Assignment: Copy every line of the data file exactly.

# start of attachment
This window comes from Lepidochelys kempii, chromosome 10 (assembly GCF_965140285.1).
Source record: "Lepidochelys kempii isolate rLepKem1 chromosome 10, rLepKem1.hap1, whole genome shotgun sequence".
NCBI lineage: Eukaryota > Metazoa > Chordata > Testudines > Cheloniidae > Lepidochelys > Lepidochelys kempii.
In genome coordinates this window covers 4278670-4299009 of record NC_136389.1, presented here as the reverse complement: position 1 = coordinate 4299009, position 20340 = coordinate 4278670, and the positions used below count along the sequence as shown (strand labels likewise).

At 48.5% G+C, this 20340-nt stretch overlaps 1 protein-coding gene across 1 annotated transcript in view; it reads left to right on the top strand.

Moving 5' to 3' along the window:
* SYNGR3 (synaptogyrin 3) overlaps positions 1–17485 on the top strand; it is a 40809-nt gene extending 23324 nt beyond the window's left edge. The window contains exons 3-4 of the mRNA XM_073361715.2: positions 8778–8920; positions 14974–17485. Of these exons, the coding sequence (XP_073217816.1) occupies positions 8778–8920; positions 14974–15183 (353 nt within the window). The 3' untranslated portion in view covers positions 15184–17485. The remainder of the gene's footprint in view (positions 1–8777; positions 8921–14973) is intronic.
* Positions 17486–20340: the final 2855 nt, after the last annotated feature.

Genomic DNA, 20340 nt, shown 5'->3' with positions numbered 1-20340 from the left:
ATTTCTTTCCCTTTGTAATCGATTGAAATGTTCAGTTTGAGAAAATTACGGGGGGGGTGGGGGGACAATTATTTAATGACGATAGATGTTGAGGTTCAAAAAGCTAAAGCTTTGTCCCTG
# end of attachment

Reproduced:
This window comes from Lepidochelys kempii, chromosome 10 (assembly GCF_965140285.1).
Source record: "Lepidochelys kempii isolate rLepKem1 chromosome 10, rLepKem1.hap1, whole genome shotgun sequence".
NCBI lineage: Eukaryota > Metazoa > Chordata > Testudines > Cheloniidae > Lepidochelys > Lepidochelys kempii.
In genome coordinates this window covers 4278670-4299009 of record NC_136389.1, presented here as the reverse complement: position 1 = coordinate 4299009, position 20340 = coordinate 4278670, and the positions used below count along the sequence as shown (strand labels likewise).

At 48.5% G+C, this 20340-nt stretch overlaps 1 protein-coding gene across 1 annotated transcript in view; it reads left to right on the top strand.

Moving 5' to 3' along the window:
* SYNGR3 (synaptogyrin 3) overlaps positions 1–17485 on the top strand; it is a 40809-nt gene extending 23324 nt beyond the window's left edge. The window contains exons 3-4 of the mRNA XM_073361715.2: positions 8778–8920; positions 14974–17485. Of these exons, the coding sequence (XP_073217816.1) occupies positions 8778–8920; positions 14974–15183 (353 nt within the window). The 3' untranslated portion in view covers positions 15184–17485. The remainder of the gene's footprint in view (positions 1–8777; positions 8921–14973) is intronic.
* Positions 17486–20340: the final 2855 nt, after the last annotated feature.

Genomic DNA, 20340 nt, shown 5'->3' with positions numbered 1-20340 from the left:
ATTTCTTTCCCTTTGTAATCGATTGAAATGTTCAGTTTGAGAAAATTACGGGGGGGGTGGGGGGACAATTATTTAATGACGATAGATGTTGAGGTTCAAAAAGCTAAAGCTTTGTCCCTG